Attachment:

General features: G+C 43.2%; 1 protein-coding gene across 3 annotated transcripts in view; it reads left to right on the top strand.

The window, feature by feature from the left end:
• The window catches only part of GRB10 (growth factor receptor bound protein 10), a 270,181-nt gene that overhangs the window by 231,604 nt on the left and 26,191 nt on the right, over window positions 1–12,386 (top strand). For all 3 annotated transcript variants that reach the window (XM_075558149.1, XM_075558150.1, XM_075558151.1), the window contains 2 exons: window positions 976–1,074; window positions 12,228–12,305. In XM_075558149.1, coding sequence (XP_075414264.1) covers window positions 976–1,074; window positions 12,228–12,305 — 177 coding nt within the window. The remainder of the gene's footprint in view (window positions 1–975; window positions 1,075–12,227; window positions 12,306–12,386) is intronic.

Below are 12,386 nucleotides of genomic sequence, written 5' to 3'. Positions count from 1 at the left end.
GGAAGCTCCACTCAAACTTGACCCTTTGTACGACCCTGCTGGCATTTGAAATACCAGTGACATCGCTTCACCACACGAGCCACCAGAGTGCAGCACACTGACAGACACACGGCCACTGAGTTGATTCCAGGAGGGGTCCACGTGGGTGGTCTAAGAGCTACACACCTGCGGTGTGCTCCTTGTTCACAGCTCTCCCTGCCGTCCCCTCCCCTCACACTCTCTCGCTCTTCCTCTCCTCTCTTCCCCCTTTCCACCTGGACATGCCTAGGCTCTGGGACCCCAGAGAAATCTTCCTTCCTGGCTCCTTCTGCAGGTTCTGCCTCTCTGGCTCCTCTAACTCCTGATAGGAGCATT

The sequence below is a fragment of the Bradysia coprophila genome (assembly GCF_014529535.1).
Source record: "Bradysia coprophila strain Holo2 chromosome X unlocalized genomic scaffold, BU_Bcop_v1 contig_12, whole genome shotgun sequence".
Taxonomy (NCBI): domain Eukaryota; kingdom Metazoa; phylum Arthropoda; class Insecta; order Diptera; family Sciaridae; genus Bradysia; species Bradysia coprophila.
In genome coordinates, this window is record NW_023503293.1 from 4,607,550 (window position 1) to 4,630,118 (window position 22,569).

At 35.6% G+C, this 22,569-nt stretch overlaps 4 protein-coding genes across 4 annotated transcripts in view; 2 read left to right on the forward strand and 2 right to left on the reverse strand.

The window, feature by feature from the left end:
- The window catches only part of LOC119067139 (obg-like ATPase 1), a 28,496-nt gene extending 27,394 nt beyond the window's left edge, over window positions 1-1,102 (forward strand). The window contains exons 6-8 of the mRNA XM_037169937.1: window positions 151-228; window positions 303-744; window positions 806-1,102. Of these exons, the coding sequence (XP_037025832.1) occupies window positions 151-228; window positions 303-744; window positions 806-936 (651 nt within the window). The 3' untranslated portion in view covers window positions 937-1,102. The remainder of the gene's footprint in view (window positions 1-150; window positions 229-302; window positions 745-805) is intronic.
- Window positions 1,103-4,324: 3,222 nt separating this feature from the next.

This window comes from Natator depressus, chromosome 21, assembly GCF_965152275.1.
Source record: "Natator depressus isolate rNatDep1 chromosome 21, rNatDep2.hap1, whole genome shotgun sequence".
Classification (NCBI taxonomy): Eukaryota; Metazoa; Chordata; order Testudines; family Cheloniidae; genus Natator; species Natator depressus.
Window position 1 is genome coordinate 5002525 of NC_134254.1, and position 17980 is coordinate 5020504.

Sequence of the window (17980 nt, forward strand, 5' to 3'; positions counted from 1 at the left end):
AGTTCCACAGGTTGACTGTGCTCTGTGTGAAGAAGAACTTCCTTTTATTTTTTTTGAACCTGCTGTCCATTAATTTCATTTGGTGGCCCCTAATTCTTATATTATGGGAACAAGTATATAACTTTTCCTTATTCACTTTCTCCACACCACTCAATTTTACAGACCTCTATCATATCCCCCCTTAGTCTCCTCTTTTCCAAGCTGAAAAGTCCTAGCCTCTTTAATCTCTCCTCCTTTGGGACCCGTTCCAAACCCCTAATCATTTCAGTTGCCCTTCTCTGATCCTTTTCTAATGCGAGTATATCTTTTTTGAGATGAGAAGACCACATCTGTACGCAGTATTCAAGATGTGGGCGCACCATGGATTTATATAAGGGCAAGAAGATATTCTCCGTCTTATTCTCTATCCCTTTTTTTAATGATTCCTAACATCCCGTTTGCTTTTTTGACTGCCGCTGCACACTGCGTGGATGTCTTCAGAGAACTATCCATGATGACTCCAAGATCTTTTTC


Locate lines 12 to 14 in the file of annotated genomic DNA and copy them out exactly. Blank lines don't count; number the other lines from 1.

- The window catches only part of LOC119067139 (obg-like ATPase 1), a 28,496-nt gene extending 27,394 nt beyond the window's left edge, over window positions 1-1,102 (forward strand). The window contains exons 6-8 of the mRNA XM_037169937.1: window positions 151-228; window positions 303-744; window positions 806-1,102. Of these exons, the coding sequence (XP_037025832.1) occupies window positions 151-228; window positions 303-744; window positions 806-936 (651 nt within the window). The 3' untranslated portion in view covers window positions 937-1,102. The remainder of the gene's footprint in view (window positions 1-150; window positions 229-302; window positions 745-805) is intronic.
- Window positions 1,103-4,324: 3,222 nt separating this feature from the next.

This window comes from Natator depressus, chromosome 21, assembly GCF_965152275.1.